Some great times to ask for a review include after a client has positively interacted with your brand. If they tag your company or product on social media. Or if they spend a certain amount of time browsing your website or if they refer new customers to you. The idea is to approach them when they are feeling satisfied or fulfilled so that they will pass that feeling along in the review.


No perfect formula for getting great customer reviews exists. Though if you follow the tactics listed above, you’ll be successful more often than not. Assuming you want to prioritize reviews. Ensure you task certain team members with the job. Allow them to devote enough time to make it feasible. Once the strategy is in place, execute it. Keep moving forward until you have a multi-faceted process for getting reviews from a range of platforms.

Social Media Terminology

There are A LOT of social media platforms, and with these come all sorts of new lingos and terms when referencing their features. There is some overlap, but it can be confusing at times to navigate through the ocean of terminologies. As a business owner, your presence on social media is vital to maintaining and growing your business.  Here is a guide to help you along the way:

1. Facebook

  • Profiles: These are for non-commercial use and represent individual people. If you create an account, you can add friends, and if you follow other profiles, you can see their public updates.
  • Pages: These look similar to personal profiles, but offer unique tools for businesses, brands, and organizations and are managed by people who have personal profiles. You can ’like’ a Page to see updates from that business in your Newsfeed. Businesses would always choose to create a page and not a profile for their social activity
  • Business Manager: This is a platform that lets businesses more securely share and control access to their ad accounts, Pages, and other assets on Facebook.
  • Creator Studio: This is a tool that allows you to track and manage content performance, further across different Pages if you manage many. There is a scheduling tool and an inbox that allows you to manage comments and messages across Facebook and Instagram.
  • Facebook Ads: These are a means to amplify and target content to specific audiences for a fee
  • Carousel: Posts or ads in this format can display up to 10 images or videos at one time. You can highlight different products, showcase specific details about one product, service, or promotion, or tell a story about your brand.
  • Events: Users can make use of this resource to alert people to upcoming events or occasions so that they can reach many people quickly.
  • Watch: This is a free video-on-demand service you access through the Facebook site and app. It allows creators to upload their own short- and long-form videos, but it also includes original comedy, drama, and news programming.
  • Live: This allows people, public figures, and Pages to stream and share live videos with their followers and friends.
  • Messenger: Marketing professionals can use this tool to communicate with customers through private messages.
2. YouTube
  • Channel:  The channel serves your profile page, showing the account name description, the public videos the member uploads, and any user information the member enters.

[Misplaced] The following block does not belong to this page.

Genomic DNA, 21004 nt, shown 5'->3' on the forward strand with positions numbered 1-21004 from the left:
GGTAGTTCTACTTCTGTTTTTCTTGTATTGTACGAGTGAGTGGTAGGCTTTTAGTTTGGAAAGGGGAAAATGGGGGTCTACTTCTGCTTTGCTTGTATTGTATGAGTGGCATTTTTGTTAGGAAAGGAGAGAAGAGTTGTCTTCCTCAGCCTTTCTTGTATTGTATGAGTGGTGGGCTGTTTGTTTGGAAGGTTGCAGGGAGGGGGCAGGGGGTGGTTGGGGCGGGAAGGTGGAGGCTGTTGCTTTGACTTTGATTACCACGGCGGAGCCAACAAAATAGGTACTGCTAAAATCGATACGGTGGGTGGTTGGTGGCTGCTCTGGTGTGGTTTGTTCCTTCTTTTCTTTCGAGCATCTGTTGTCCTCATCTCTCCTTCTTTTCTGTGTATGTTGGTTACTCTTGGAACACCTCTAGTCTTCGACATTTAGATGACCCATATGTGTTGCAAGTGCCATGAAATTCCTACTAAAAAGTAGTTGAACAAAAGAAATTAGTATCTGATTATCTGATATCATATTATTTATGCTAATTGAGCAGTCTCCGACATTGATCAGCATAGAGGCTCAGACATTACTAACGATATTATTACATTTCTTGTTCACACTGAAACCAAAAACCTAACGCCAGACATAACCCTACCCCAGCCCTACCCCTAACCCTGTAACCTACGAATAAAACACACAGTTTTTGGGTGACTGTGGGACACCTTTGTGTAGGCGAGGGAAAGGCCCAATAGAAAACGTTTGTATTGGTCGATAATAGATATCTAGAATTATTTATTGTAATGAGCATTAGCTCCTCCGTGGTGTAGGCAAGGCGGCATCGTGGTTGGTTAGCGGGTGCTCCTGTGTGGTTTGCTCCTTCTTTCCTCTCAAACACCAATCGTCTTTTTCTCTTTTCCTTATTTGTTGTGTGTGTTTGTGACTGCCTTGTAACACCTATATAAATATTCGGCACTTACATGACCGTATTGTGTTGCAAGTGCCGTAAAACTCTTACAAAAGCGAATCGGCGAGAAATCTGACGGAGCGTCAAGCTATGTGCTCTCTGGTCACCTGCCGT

• Subscribe: By subscribing to a particular channel or user on YouTube, you can receive instant updates whenever new content from that source appears.
  • Title: This is the name that you give to each video you upload. Keywords are important here as well to ensure your content ranks well within search.
  • Tag: Adding categories through tags also helps your video to reach relevant audiences.
  • Description: This is a keyword-rich caption that appears underneath your video. Often businesses use this area to provide a strong call to action. As well as a link to a website, or other social media platforms.
  • Thumbnail: This is the custom image you can select as the cover of your video. This can either be a still from your video or a unique image uploaded to YouTube.
3. Instagram
  • Feed: The algorithm-based home feed shows the photos and videos which Instagram then thinks are most interesting to the user
  • Search and Explore: This is where you can discover content of interest from accounts that you don’t yet follow.
  • Filters: There are a variety of options for enhancing photos before publishing them.
  • Stories: These are ephemeral short-form content that shows in the home feed and on a user’s profile for 24 hours. You can customize them with filters and GIF stickers.
  • Highlights: This gives you the opportunity to save Stories in folders on your profile so they remain longer than 24 hours.
4. Twitter
  • Tweet: This is the communication unit on Twitter. It is limited to 280 characters. However, the most common length of a tweet is just 33 characters. Only about 1% of tweets hit the 280-character limit.
  • Retweet: This is a tweet from another user that is shared publicly with your followers.
  • Quote Tweets: These are retweets with additional comments added (up to 140 characters) before posting.
  • Reply: This is a direct response to another user’s tweet which begins with the @ symbol. Then followed by their username and then your response. As a result, some replies in a conversation don’t appear in chronological order. Replies are also grouped by sub-conversations to show the best content first. Then based on several factors such as interactions and likes.